Writing Art History Since 2002

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Goodman Gallery | Johannesburg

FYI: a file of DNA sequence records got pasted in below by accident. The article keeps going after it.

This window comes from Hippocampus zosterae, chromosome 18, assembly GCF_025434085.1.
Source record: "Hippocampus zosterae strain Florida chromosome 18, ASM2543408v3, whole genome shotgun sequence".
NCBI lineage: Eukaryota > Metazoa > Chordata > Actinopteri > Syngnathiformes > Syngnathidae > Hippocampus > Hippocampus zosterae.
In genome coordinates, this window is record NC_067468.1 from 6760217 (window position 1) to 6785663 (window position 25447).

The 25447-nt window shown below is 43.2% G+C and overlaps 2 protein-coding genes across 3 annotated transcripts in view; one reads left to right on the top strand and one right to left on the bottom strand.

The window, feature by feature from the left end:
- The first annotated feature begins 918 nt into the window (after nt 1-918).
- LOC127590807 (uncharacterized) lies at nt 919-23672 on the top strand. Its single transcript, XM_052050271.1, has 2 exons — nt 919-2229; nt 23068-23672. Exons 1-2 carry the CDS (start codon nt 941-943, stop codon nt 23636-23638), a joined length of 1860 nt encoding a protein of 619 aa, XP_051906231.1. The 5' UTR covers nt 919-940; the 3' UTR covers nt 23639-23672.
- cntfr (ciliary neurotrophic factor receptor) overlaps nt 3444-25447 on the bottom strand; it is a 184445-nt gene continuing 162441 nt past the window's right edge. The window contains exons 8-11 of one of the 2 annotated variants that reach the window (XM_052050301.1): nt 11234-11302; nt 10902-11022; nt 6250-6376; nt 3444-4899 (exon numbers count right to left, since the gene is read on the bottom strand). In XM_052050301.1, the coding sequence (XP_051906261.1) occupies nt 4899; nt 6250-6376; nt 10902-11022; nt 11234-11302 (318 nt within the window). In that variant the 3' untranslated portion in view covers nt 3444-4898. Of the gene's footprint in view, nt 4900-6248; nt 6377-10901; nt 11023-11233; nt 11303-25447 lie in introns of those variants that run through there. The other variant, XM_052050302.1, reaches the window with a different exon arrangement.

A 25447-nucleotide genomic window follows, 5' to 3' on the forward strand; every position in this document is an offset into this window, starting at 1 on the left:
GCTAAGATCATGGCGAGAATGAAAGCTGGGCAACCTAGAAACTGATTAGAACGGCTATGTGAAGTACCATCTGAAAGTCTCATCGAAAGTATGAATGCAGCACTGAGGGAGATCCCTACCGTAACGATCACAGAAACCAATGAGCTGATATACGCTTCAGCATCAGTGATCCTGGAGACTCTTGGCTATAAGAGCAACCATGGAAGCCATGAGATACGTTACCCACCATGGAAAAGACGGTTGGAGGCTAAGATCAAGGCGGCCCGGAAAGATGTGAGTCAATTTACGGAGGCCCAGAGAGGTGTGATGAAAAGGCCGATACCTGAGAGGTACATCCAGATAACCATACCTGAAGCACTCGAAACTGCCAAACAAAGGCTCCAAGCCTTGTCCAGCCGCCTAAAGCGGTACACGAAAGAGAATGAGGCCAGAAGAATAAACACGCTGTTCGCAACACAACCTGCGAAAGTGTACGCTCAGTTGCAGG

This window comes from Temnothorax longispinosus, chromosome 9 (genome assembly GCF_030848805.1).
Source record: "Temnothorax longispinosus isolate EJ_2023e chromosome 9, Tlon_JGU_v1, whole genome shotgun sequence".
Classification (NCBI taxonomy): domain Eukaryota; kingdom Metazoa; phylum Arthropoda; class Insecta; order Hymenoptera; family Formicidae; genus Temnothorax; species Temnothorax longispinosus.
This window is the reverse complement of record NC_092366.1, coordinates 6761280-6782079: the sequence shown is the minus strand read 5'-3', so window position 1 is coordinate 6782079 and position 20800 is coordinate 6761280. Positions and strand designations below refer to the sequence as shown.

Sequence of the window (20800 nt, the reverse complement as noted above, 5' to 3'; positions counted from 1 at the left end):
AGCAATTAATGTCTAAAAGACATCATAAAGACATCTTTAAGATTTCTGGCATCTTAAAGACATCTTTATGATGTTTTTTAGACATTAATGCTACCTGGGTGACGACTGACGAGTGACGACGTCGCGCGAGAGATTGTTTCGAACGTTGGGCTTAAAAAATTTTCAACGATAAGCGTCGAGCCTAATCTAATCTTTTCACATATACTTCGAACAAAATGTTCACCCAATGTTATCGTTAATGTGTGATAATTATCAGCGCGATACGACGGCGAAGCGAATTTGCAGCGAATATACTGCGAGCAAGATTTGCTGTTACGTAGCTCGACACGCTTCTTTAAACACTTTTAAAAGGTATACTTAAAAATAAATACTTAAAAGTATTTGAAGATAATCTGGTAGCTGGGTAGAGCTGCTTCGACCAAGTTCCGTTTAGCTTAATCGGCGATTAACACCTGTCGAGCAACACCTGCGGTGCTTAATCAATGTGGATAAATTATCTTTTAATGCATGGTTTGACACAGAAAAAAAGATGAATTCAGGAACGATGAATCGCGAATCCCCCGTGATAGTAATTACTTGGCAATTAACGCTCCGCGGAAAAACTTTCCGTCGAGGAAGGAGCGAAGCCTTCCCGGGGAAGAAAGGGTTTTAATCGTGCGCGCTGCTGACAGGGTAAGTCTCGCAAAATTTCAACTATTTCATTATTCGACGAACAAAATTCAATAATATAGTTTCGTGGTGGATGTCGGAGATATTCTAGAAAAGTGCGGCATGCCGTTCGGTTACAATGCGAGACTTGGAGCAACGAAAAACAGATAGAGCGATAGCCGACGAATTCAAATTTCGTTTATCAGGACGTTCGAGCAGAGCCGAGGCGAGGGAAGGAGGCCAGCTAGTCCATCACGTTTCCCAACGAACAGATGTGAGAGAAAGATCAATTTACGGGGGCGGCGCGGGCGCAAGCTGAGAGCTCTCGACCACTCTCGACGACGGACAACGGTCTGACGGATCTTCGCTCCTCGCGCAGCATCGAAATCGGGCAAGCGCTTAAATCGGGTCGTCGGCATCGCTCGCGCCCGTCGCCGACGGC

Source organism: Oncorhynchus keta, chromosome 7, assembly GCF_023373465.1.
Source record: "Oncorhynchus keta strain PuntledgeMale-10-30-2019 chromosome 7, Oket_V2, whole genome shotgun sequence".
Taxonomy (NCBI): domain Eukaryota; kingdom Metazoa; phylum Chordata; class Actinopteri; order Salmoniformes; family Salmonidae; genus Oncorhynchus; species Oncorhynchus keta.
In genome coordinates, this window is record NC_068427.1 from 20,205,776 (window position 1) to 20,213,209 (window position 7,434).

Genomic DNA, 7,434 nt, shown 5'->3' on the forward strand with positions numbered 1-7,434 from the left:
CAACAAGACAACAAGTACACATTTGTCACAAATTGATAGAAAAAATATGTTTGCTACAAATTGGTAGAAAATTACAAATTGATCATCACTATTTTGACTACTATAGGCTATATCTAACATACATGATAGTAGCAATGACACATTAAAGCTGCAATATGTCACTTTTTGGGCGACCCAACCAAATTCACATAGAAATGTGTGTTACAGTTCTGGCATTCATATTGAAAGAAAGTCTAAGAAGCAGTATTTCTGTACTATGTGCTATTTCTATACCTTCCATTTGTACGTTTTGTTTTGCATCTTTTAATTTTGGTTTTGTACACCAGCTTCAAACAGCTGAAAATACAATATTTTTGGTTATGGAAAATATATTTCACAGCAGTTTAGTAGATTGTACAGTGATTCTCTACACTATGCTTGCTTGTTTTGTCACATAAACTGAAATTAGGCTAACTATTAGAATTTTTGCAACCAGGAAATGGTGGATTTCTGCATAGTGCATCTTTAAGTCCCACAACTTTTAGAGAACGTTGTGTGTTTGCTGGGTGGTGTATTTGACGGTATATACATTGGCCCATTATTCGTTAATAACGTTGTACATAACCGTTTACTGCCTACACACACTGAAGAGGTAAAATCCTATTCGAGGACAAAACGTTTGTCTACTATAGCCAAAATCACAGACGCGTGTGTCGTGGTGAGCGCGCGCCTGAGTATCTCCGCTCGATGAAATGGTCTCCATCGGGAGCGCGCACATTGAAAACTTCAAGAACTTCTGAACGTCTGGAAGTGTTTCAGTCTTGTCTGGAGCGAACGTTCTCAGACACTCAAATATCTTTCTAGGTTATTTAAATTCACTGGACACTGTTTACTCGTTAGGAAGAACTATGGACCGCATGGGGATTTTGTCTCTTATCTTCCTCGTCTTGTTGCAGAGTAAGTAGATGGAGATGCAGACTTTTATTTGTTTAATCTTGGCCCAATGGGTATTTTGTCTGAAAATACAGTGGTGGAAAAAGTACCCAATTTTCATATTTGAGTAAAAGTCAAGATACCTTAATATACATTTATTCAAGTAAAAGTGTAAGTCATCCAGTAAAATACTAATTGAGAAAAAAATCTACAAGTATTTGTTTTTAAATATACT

Minnette Vári, Quake, 2007, production still from digital video installation, 3minThe disturbed relationship between the inner landscapes of the psyche and exterior realms dominates Minnette Vári’s latest exhibit. That both states of existence are in a constant state of flux as they adjust to and influence each other makes for a dynamic dialogue, resulting in stimulating art – albeit disconcerting. Juxtaposing the physical with the psychological, Vári presents the association between these two seemingly conflicting aspects of being as not only interdependent but one that requires constant negotiation.This conceptual motif is first explored through a series of self-portraits where Vári’s shifting states of mind are reflected in the unsettled visual manifestations of the self. Here facial features are not simply purveyors of emotion but are malleable forms that mimic internal conditions. No one self-portrait is identical; while Vári’s characteristics are lost in loose and economic brushstrokes, others show definition. Recalling images of pigeons resting on statues in public settings, all her portraits feature a bird perched on the crown of her head. This allows the artist to emphasise her stationary physical stance, thereby drawing attention to the source of movement, her active state of mind. It is not just fluctuating emotions that mould her exterior but a shifting identity. Where a self-portrait conveys a grotesque woman marked by a destructive surge of self-loathing, another exudes confidence, showing Vári to be engaging her viewers’ attention. There is even a warm and inviting portrait rendered in alluring shades of ochre that radiates contentment. Vári’s identity is not fixed; she is the sum of all these portraits. The bird not only operates as a device to contrast movement and immobility but also conjures the irrational and visceral responses particular to animals. That the bird remains a permanent fixture and Vári appears inseparable from it suggests that this is a constant component of the self that influences her experiences of physical and emotional realms.Ink, which has a similar feel to watercolour, is an apt medium for the self-portraits. It suitably captures the representations of an indistinct, organic identity. Vári’s self-portraits may be characterised by confusion but one is not left with the impression that she is articulating a restless spirit struggling for certainty; rather Vári suggests that instability or movement defines existence.A video-installation, Quake (2007) tackles the same topic but from the opposite perspective. Here Vári focuses on the effect of changing physical conditions on identity. Buildings may be associated with permanence but Vári presents them as impermanent structures. Here she suggests that there are no constants in the physical world. The cityscape is constantly shifting as buildings rise, fall and mutate in an instant. Although Vári’s subjects have their backs turned on this mutating city and are distanced from it, their internal landscapes mirror the shifts. Once again Vári employs a medium that underpins her expression. Video proves a suitable vehicle to articulate the power the material realm wields over the psyche. The music and imagery – both deftly executed – make for a potent mix that transfixes viewers, emphasising the influence of physical realities.Vigil (2007), also a video installation, sees internal and external realms converge. While fantasy creatures drawn from the imagination operate as markers of internal impulses, external and internal states of being are almost seamlessly integrated. In such a context one cannot identify which state of being holds influence over the other. And as such this artwork more closely resembles the actual relationship between exterior and interior conditions. Of course, for the viewer this is a terrifying realisation, because watching Vigil is like being trapped in a glass jar that rolls through a surreal, chaotic setting that is not situated in space and time. Control cannot be exercised in such an environment. Vári has touched on the themes that embody this exhibit before and although in this latest exhibition she is still weighing up the dynamics of the complex relationship between internal and external realities, her observations have crystallised into stimulating art that edges into unexplored territory.

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